Wednesday, May 15, 2013

Day One

Registration in the market is up ten per cent this year. That may have contributed to my having to settle for my second and third choices of movies I wished to see in my first two time slots of Cannes 2013. There were more than a hundred of us hoping to get into the 73-seat Palais screening room for Paul Schrader's "The Canyons" with Lindsay Logan and Gus Van Sant. It was easily the movie to see in the opening ten a.m. time slot with only two other choices, one a horror movie and the other an animated feature about Africa. Tomorrow there will be nearly fifty choices per time slot, but not on this first day while people are still gathering.

Arriving fifteen minutes early wasn't early enough, so I was among those turned away. I was slowed down by the new ultra strict policy about what one can bring into the huge Palais complex with its twenty screening rooms and hundreds of market booths. My tire irons, which I carry at all times in case I have a flat tire, raised the concerns of the man perusing the contents of my pack. I had to plead my case with two supervisors before I was allowed to bring them in. Water bottles too were not being allowed in, though it was rather arbitrary depending upon on how thorough one's bag was being checked. This guy let mine in, but not the next.

Three times during the day I had to pass through the checkpoint with six lines and six checkers. Another time I was told I couldn't bring in my cheese sandwiches and can of ravioli. I left the ravioli on a water bottle cage on my bike and simply stuffed the sandwiches into the pockets of my vest. The ravioli was still on my bike when I returned to it four hours later. The third time I entered, the checkers had been somewhat restrained and hopefully will remain so. If not, that may have some bearing on my choice of movies.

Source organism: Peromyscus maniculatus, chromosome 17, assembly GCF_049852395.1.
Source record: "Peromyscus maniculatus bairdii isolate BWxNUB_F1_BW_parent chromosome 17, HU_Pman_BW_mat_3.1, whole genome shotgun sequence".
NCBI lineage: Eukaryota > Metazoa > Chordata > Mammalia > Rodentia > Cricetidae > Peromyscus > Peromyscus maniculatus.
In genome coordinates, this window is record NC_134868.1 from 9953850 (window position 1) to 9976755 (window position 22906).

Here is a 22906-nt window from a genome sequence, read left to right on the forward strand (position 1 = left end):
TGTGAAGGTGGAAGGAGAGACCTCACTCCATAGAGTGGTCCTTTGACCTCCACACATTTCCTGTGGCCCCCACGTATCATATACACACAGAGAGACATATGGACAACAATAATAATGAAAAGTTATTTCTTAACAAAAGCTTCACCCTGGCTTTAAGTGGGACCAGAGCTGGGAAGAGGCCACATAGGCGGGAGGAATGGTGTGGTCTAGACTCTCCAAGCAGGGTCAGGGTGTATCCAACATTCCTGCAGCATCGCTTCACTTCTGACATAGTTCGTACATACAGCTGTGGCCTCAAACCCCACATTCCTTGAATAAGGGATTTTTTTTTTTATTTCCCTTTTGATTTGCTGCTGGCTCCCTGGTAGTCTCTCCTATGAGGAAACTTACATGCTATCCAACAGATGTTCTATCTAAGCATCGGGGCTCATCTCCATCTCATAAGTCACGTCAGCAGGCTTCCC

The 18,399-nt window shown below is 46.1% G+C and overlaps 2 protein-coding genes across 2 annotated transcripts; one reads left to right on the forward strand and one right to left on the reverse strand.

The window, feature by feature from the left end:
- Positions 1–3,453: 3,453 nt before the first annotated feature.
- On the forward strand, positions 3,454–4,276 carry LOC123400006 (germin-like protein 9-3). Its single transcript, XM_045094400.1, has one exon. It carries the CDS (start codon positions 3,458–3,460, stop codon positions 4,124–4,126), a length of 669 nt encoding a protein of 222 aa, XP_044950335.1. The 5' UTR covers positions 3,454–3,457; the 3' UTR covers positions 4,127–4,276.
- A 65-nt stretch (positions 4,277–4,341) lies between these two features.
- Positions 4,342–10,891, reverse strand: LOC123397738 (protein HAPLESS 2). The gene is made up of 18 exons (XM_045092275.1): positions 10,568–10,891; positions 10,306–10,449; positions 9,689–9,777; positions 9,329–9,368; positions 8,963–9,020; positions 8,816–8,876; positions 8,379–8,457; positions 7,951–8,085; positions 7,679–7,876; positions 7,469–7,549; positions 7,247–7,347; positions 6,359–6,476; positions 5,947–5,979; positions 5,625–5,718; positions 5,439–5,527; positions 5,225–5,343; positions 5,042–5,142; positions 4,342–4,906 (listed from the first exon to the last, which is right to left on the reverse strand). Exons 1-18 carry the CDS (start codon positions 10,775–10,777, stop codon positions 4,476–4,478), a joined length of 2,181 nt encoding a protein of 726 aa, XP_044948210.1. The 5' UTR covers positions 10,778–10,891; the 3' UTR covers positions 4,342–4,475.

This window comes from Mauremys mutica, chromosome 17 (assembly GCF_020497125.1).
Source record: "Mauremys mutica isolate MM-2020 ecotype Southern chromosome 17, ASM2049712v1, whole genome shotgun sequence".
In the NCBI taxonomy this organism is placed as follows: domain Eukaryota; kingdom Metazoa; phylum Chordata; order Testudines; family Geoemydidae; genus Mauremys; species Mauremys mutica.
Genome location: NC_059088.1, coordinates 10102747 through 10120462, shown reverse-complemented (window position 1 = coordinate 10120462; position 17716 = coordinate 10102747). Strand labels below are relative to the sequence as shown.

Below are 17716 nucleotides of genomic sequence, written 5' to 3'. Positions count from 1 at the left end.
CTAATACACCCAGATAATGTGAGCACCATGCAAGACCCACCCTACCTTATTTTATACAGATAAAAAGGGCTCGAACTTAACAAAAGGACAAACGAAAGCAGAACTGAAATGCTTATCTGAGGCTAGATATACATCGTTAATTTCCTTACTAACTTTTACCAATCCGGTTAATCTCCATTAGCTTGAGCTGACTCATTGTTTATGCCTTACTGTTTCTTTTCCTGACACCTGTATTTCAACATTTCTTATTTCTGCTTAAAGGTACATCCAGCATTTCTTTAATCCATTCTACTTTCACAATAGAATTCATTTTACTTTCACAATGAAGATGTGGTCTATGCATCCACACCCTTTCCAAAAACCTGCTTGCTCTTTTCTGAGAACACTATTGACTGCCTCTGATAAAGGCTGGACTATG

The highly-sexed lives of Africans was the predominant theme of the well-done animated feature "Aya of Yop City." It was one of three films of the six I saw today with a young woman becoming pregnant, leading to marriage. In this one the woman marries the nerdy bald son of a wealthy beer baron. When the baby looks nothing like the nerdy guy, but rather a suave unemployed guy with a full head of frizzy hair, the giveaway, the beer baron wishes to annul the marriage, which he wasn't all that enthusiastic about to begin with.

I had to settle for my third choice of films at noon, after I was turned away from "Crystal Fairy" about an American traveler in Chile and then denied entry to the Palais complex because of a bottle of chocolate milk in my bag preventing me from seeing the Italian film "About Face" concerning plastic surgery. All that was left was "The Starving Games" a spoof on "The Hunger Games," something I really didn't want to see. But since I felt obliged to see something, if only to monitor the many strands of cinema on offer, I begrudgingly subjected myself to it. The program said I only had 82 minutes of it to endure. It was actually 72 minutes and it was padded by several minutes of out takes that were no better than the film. It was a polished effort that may find an audience, though not on my recommendation. It was one of two films I saw today with an Internet reference--a no-good character in the movie is Mel Gibson's only Facebook friend.